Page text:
Elon Musk Quotes

What exactly is first principle thinking?

First principles thinking starts with questioning your beliefs. Asking these questions will help you drill down to the foundational truths of a problem and ultimately build up to a more imaginative solution.

First principles thinking is a powerful framework for deconstructing complex problems and driving non-linear outcomes. Here’s a breakdown of what it is and how it works:
“First principles thinking”—or “reasoning from first principles”—is a problem-solving and innovation framework that requires you to break down a complex problem into its most foundational elements. The aim: to ground yourself in the foundational truths and build up from there.
When we encounter challenging problems, our tendency is to rely on base level assumptions we have been told are true—or we believe to be true. It’s quick and easy to do. But it also leads to unimaginative, linear solutions that closely resemble what has been done before.
This is called “reasoning by analogy”—it leads to solutions that are much like something else. To be sure, it can be very useful when speed is the priority. But it falls short when dealing with complex problems requiring creative, imaginative solutions.
Musk quickly discovered the cost of buying a rocket was astronomical (pun intended)—$65 million or so. It was not only financially untenable, it was also grounded in assumptions of how rockets have always been built and what they should cost. So he turned to first principles.
He asked a few foundational questions: What’s a rocket made of? Aerospace-grade aluminum alloys, titanium, copper, and carbon fiber. What’s the value of those materials on the open market? Just ~2% of the typical rocket price! So he decided SpaceX would build its own rocket.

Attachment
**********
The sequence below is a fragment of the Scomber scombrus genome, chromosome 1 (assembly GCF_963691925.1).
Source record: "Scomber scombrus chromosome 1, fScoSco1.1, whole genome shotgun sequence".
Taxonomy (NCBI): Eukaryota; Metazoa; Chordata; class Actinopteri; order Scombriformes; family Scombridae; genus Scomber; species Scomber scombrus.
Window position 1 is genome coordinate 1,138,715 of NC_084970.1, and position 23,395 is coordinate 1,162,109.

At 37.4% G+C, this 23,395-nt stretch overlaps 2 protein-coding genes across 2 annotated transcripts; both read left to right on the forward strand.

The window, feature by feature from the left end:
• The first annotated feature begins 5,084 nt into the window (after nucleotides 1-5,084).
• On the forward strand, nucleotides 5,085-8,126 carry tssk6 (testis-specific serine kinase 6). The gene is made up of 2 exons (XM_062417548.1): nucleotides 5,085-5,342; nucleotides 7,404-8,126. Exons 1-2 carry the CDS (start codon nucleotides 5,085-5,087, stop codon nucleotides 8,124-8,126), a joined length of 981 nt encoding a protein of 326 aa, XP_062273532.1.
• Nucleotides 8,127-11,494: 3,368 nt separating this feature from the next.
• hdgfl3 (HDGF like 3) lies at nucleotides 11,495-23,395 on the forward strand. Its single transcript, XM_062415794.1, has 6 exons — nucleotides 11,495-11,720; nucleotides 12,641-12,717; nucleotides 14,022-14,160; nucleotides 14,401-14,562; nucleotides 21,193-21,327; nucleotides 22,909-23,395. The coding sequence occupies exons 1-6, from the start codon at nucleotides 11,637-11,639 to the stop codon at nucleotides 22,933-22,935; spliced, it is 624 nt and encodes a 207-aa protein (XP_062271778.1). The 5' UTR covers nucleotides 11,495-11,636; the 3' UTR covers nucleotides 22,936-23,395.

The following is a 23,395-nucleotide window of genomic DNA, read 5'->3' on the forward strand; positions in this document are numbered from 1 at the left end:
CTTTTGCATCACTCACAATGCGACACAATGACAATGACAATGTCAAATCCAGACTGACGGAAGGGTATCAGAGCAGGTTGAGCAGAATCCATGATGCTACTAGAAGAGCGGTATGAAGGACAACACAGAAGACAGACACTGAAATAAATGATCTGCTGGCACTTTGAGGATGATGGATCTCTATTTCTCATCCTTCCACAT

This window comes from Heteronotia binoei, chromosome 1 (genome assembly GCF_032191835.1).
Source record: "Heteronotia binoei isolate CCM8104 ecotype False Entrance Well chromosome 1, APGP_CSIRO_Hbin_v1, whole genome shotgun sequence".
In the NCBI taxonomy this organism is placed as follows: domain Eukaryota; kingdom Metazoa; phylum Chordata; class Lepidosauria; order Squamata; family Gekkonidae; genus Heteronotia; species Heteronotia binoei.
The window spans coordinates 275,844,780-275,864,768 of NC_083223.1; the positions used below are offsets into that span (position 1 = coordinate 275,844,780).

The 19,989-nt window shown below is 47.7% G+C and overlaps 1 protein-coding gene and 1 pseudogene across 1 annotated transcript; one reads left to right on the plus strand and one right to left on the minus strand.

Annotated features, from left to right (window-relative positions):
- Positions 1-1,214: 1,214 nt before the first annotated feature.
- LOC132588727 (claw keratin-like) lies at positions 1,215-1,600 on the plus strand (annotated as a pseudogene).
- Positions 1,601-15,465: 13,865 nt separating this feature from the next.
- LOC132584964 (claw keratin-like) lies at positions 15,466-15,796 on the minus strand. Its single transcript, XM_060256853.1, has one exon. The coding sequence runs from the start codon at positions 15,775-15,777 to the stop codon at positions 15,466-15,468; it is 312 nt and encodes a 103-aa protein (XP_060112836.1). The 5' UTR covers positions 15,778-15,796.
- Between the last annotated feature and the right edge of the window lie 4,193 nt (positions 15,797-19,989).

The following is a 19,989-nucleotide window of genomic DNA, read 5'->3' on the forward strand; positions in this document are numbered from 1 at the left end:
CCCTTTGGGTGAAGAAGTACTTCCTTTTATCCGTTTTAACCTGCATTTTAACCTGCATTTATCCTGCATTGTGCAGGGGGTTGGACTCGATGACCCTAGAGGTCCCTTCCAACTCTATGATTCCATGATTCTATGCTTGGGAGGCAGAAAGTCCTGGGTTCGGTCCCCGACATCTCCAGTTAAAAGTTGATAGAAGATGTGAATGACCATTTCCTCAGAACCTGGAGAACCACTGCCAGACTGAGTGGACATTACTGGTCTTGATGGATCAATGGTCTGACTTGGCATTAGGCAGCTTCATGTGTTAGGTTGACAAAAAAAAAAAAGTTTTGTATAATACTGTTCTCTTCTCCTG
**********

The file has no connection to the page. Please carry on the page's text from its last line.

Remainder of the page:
How can you leverage first principles thinking to create better outcomes? First, determine if it’s necessary for your given problem, or if reasoning by analogy is a better fit. As a rule of thumb: • For speed/efficiency—analogy • For creativity/innovation—first principles
What is the problem I am trying to solve? We often waste time and energy trying to solve the “wrong” problem. Identify the “right” problem. What do I know to be true about this problem? Write down everything you know about the problem (and its previously attempted solutions).
Why do I believe these “truths” to be true? How do I know they are true? Identify the source of your beliefs. Be ruthless in evaluating their integrity. How can I support these beliefs? Is there real evidence to support them? Seek out hard evidence that proves their truth.
Are my emotions clouding my judgment? When emotions drive our thoughts and decisions, we rarely see good outcomes. What alternative beliefs might exist? Understanding alternative viewpoints is a superpower. What are the consequences of being wrong? Always know the stakes!
First principles thinking starts with questioning your beliefs. Asking these questions will help you drill down to the foundational truths of a problem and ultimately build up to a more imaginative solution.
The world is filled with unimaginative, copycat solutions. These predictably lead to linear outcomes. Leveraging first principles thinking is intense and time consuming—but it is also a pathway to devising creative solutions that drive non-linear, asymmetric outcomes.

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